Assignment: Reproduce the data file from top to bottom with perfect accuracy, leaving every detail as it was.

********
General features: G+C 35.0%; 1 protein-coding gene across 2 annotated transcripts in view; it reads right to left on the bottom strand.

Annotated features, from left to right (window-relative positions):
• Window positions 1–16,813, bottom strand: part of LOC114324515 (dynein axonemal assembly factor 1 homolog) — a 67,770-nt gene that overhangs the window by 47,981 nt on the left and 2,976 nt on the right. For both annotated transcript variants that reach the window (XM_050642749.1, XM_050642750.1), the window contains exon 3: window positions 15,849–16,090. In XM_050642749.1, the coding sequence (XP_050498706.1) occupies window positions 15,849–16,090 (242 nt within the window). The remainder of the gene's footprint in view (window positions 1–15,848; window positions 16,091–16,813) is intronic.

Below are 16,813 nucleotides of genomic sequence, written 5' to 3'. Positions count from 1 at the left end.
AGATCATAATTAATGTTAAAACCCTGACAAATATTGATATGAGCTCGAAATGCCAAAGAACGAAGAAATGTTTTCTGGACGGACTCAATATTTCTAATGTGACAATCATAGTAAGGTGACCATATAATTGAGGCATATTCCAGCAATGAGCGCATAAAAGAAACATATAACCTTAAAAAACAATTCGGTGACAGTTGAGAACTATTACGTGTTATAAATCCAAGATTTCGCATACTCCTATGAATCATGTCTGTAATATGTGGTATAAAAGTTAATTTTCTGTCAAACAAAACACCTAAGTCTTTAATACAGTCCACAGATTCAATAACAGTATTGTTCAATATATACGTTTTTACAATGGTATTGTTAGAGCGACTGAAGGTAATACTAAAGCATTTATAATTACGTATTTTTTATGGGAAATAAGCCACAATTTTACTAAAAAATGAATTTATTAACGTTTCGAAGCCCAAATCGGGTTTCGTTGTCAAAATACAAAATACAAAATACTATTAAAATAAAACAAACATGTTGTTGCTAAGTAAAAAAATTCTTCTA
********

General features: G+C 35.0%; 1 protein-coding gene across 2 annotated transcripts in view; it reads right to left on the bottom strand.

Annotated features, from left to right (window-relative positions):
• Window positions 1–16,813, bottom strand: part of LOC114324515 (dynein axonemal assembly factor 1 homolog) — a 67,770-nt gene that overhangs the window by 47,981 nt on the left and 2,976 nt on the right. For both annotated transcript variants that reach the window (XM_050642749.1, XM_050642750.1), the window contains exon 3: window positions 15,849–16,090. In XM_050642749.1, the coding sequence (XP_050498706.1) occupies window positions 15,849–16,090 (242 nt within the window). The remainder of the gene's footprint in view (window positions 1–15,848; window positions 16,091–16,813) is intronic.

Below are 16,813 nucleotides of genomic sequence, written 5' to 3'. Positions count from 1 at the left end.
AGATCATAATTAATGTTAAAACCCTGACAAATATTGATATGAGCTCGAAATGCCAAAGAACGAAGAAATGTTTTCTGGACGGACTCAATATTTCTAATGTGACAATCATAGTAAGGTGACCATATAATTGAGGCATATTCCAGCAATGAGCGCATAAAAGAAACATATAACCTTAAAAAACAATTCGGTGACAGTTGAGAACTATTACGTGTTATAAATCCAAGATTTCGCATACTCCTATGAATCATGTCTGTAATATGTGGTATAAAAGTTAATTTTCTGTCAAACAAAACACCTAAGTCTTTAATACAGTCCACAGATTCAATAACAGTATTGTTCAATATATACGTTTTTACAATGGTATTGTTAGAGCGACTGAAGGTAATACTAAAGCATTTATAATTACGTATTTTTTATGGGAAATAAGCCACAATTTTACTAAAAAATGAATTTATTAACGTTTCGAAGCCCAAATCGGGTTTCGTTGTCAAAATACAAAATACAAAATACTATTAAAATAAAACAAACATGTTGTTGCTAAGTAAAAAAATTCTTCTA